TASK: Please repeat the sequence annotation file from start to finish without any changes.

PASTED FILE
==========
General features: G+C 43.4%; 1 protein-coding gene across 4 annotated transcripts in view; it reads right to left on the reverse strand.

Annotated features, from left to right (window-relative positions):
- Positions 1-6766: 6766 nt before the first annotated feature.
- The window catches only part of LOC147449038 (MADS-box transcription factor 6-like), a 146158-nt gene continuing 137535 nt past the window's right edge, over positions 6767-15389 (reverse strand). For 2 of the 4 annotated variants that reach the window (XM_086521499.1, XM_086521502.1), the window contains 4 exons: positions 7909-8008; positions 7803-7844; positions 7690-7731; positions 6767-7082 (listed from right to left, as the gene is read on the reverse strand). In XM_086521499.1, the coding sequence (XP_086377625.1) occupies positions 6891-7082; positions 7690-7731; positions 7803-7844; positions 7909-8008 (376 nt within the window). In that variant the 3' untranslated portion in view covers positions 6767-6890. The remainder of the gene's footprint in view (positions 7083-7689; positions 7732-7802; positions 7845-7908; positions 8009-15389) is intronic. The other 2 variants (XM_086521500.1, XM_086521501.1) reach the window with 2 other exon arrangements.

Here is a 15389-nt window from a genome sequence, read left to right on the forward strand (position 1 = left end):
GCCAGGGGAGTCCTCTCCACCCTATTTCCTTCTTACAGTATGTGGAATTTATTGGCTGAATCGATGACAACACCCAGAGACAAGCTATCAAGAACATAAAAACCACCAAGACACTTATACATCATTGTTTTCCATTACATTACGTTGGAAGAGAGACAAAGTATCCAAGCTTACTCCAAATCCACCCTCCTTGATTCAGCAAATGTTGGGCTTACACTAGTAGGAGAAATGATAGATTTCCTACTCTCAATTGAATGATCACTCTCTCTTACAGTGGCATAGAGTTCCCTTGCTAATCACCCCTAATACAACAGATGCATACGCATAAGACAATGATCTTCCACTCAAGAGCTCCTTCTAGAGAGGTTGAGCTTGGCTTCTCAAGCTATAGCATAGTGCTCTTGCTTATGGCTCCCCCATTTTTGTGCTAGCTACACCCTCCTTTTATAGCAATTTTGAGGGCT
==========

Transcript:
General features: G+C 43.4%; 1 protein-coding gene across 4 annotated transcripts in view; it reads right to left on the reverse strand.

Annotated features, from left to right (window-relative positions):
- Positions 1-6766: 6766 nt before the first annotated feature.
- The window catches only part of LOC147449038 (MADS-box transcription factor 6-like), a 146158-nt gene continuing 137535 nt past the window's right edge, over positions 6767-15389 (reverse strand). For 2 of the 4 annotated variants that reach the window (XM_086521499.1, XM_086521502.1), the window contains 4 exons: positions 7909-8008; positions 7803-7844; positions 7690-7731; positions 6767-7082 (listed from right to left, as the gene is read on the reverse strand). In XM_086521499.1, the coding sequence (XP_086377625.1) occupies positions 6891-7082; positions 7690-7731; positions 7803-7844; positions 7909-8008 (376 nt within the window). In that variant the 3' untranslated portion in view covers positions 6767-6890. The remainder of the gene's footprint in view (positions 7083-7689; positions 7732-7802; positions 7845-7908; positions 8009-15389) is intronic. The other 2 variants (XM_086521500.1, XM_086521501.1) reach the window with 2 other exon arrangements.

Here is a 15389-nt window from a genome sequence, read left to right on the forward strand (position 1 = left end):
GCCAGGGGAGTCCTCTCCACCCTATTTCCTTCTTACAGTATGTGGAATTTATTGGCTGAATCGATGACAACACCCAGAGACAAGCTATCAAGAACATAAAAACCACCAAGACACTTATACATCATTGTTTTCCATTACATTACGTTGGAAGAGAGACAAAGTATCCAAGCTTACTCCAAATCCACCCTCCTTGATTCAGCAAATGTTGGGCTTACACTAGTAGGAGAAATGATAGATTTCCTACTCTCAATTGAATGATCACTCTCTCTTACAGTGGCATAGAGTTCCCTTGCTAATCACCCCTAATACAACAGATGCATACGCATAAGACAATGATCTTCCACTCAAGAGCTCCTTCTAGAGAGGTTGAGCTTGGCTTCTCAAGCTATAGCATAGTGCTCTTGCTTATGGCTCCCCCATTTTTGTGCTAGCTACACCCTCCTTTTATAGCAATTTTGAGGGCT